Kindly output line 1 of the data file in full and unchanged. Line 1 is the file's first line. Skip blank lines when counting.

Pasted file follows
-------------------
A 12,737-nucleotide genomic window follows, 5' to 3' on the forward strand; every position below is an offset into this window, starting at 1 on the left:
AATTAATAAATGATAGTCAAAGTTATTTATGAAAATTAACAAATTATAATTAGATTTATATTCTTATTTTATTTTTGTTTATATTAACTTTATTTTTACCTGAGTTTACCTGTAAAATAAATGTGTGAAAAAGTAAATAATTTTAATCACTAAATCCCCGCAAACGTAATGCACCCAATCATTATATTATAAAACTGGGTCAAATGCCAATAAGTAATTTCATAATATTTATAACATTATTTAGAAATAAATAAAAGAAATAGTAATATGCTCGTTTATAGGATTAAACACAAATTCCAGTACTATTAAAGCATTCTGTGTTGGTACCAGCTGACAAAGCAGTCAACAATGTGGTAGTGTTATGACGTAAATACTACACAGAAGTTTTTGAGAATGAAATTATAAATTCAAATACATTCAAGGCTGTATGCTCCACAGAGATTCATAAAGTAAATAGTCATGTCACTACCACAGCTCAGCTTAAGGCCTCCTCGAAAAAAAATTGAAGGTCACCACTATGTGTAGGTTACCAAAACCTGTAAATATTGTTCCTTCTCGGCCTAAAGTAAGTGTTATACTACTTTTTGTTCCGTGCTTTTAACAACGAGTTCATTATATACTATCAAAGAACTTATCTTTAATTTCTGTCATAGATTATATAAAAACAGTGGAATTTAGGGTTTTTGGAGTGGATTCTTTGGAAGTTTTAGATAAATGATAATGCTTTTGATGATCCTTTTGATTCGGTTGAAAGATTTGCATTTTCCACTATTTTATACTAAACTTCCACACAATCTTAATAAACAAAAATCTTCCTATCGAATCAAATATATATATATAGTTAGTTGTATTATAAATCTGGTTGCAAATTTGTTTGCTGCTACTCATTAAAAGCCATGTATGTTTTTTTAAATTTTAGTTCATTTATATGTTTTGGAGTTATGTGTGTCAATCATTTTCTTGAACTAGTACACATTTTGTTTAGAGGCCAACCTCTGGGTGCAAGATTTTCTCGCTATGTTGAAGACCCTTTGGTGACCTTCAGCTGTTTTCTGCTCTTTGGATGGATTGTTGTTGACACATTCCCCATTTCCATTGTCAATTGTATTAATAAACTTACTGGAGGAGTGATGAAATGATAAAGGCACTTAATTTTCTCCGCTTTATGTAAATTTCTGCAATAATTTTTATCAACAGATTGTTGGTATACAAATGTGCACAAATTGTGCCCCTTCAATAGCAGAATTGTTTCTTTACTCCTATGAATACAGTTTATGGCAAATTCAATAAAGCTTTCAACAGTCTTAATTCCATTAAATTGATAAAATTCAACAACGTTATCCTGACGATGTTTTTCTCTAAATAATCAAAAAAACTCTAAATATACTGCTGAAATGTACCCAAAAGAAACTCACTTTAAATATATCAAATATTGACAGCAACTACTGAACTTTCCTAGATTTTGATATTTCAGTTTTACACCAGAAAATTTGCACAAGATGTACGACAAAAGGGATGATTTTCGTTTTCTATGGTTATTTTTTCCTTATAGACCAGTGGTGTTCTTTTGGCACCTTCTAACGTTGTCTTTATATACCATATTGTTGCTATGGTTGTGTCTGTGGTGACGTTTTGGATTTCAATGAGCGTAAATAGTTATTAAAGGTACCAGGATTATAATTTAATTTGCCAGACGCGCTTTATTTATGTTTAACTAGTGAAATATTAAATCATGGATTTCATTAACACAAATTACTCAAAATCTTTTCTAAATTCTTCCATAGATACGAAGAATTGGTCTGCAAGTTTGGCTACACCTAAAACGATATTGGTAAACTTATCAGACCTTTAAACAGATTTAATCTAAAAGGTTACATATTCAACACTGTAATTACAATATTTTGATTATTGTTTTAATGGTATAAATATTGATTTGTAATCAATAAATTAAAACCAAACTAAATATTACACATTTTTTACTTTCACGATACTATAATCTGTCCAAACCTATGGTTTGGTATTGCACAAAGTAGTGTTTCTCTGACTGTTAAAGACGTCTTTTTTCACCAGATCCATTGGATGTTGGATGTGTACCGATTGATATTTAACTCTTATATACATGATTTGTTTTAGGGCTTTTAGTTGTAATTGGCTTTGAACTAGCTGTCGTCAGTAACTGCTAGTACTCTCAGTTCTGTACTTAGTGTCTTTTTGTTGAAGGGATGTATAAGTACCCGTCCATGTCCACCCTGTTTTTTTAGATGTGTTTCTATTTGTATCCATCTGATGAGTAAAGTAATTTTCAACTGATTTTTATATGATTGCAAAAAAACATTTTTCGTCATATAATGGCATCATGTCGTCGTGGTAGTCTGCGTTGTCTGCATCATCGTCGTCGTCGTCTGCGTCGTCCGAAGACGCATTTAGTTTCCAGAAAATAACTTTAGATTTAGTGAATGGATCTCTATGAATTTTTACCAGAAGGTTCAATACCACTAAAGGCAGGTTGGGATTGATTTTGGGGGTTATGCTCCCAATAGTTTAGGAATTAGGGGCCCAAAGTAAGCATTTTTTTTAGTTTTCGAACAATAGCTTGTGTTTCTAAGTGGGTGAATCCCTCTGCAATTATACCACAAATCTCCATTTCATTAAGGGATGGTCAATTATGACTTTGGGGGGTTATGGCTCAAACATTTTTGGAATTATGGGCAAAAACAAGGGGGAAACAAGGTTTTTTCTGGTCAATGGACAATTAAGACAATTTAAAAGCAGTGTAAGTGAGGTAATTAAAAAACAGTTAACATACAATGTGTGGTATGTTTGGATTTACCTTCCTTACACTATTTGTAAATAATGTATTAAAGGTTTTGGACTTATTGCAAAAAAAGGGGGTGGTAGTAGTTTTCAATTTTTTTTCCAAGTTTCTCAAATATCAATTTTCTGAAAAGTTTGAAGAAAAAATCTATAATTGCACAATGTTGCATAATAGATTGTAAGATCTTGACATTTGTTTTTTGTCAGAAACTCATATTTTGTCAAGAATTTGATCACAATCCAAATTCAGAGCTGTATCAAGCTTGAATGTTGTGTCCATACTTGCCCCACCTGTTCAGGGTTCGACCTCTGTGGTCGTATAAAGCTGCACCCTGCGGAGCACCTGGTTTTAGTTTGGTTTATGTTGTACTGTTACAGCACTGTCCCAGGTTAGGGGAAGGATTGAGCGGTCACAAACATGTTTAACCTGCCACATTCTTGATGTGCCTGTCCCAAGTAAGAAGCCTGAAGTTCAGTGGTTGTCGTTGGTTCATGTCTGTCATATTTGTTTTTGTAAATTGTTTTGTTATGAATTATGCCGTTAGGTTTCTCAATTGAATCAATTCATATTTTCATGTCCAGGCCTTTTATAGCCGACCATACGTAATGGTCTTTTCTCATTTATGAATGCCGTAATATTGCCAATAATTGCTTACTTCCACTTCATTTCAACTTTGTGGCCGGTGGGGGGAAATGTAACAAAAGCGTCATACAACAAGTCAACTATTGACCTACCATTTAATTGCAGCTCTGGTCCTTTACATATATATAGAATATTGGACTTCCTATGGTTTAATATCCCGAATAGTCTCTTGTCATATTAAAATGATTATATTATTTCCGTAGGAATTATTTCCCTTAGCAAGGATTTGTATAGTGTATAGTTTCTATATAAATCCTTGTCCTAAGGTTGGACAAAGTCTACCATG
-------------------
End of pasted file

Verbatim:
A 12,737-nucleotide genomic window follows, 5' to 3' on the forward strand; every position below is an offset into this window, starting at 1 on the left: